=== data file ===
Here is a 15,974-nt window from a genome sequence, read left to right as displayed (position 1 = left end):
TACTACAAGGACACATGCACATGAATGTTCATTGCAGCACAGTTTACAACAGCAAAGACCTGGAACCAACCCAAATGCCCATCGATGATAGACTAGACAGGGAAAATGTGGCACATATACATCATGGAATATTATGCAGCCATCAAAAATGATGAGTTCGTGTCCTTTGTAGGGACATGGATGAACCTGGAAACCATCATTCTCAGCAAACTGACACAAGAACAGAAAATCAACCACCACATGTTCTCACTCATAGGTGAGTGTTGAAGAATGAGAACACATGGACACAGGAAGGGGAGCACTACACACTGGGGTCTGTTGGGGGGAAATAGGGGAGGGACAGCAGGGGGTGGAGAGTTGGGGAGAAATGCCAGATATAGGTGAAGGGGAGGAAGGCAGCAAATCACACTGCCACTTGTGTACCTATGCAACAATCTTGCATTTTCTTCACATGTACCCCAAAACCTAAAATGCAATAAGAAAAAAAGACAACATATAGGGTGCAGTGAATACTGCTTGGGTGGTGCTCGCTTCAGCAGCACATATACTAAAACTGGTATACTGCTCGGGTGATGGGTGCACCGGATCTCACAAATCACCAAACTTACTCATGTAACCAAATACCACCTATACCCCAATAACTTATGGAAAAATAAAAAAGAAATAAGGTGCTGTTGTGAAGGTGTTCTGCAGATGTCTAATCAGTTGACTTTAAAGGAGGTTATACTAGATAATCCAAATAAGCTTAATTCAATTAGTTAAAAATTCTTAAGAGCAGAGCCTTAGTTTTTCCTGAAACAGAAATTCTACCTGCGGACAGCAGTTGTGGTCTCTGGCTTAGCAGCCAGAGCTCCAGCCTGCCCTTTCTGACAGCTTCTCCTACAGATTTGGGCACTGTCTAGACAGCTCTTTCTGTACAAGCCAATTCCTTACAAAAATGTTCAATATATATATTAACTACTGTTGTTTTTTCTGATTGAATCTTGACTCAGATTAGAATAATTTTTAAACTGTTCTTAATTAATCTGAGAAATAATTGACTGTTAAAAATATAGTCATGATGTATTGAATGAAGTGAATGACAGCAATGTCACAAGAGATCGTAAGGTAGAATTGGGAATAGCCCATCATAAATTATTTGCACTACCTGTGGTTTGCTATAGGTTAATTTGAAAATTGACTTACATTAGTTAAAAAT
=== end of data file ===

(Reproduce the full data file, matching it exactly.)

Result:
Here is a 15,974-nt window from a genome sequence, read left to right as displayed (position 1 = left end):
TACTACAAGGACACATGCACATGAATGTTCATTGCAGCACAGTTTACAACAGCAAAGACCTGGAACCAACCCAAATGCCCATCGATGATAGACTAGACAGGGAAAATGTGGCACATATACATCATGGAATATTATGCAGCCATCAAAAATGATGAGTTCGTGTCCTTTGTAGGGACATGGATGAACCTGGAAACCATCATTCTCAGCAAACTGACACAAGAACAGAAAATCAACCACCACATGTTCTCACTCATAGGTGAGTGTTGAAGAATGAGAACACATGGACACAGGAAGGGGAGCACTACACACTGGGGTCTGTTGGGGGGAAATAGGGGAGGGACAGCAGGGGGTGGAGAGTTGGGGAGAAATGCCAGATATAGGTGAAGGGGAGGAAGGCAGCAAATCACACTGCCACTTGTGTACCTATGCAACAATCTTGCATTTTCTTCACATGTACCCCAAAACCTAAAATGCAATAAGAAAAAAAGACAACATATAGGGTGCAGTGAATACTGCTTGGGTGGTGCTCGCTTCAGCAGCACATATACTAAAACTGGTATACTGCTCGGGTGATGGGTGCACCGGATCTCACAAATCACCAAACTTACTCATGTAACCAAATACCACCTATACCCCAATAACTTATGGAAAAATAAAAAAGAAATAAGGTGCTGTTGTGAAGGTGTTCTGCAGATGTCTAATCAGTTGACTTTAAAGGAGGTTATACTAGATAATCCAAATAAGCTTAATTCAATTAGTTAAAAATTCTTAAGAGCAGAGCCTTAGTTTTTCCTGAAACAGAAATTCTACCTGCGGACAGCAGTTGTGGTCTCTGGCTTAGCAGCCAGAGCTCCAGCCTGCCCTTTCTGACAGCTTCTCCTACAGATTTGGGCACTGTCTAGACAGCTCTTTCTGTACAAGCCAATTCCTTACAAAAATGTTCAATATATATATTAACTACTGTTGTTTTTTCTGATTGAATCTTGACTCAGATTAGAATAATTTTTAAACTGTTCTTAATTAATCTGAGAAATAATTGACTGTTAAAAATATAGTCATGATGTATTGAATGAAGTGAATGACAGCAATGTCACAAGAGATCGTAAGGTAGAATTGGGAATAGCCCATCATAAATTATTTGCACTACCTGTGGTTTGCTATAGGTTAATTTGAAAATTGACTTACATTAGTTAAAAAT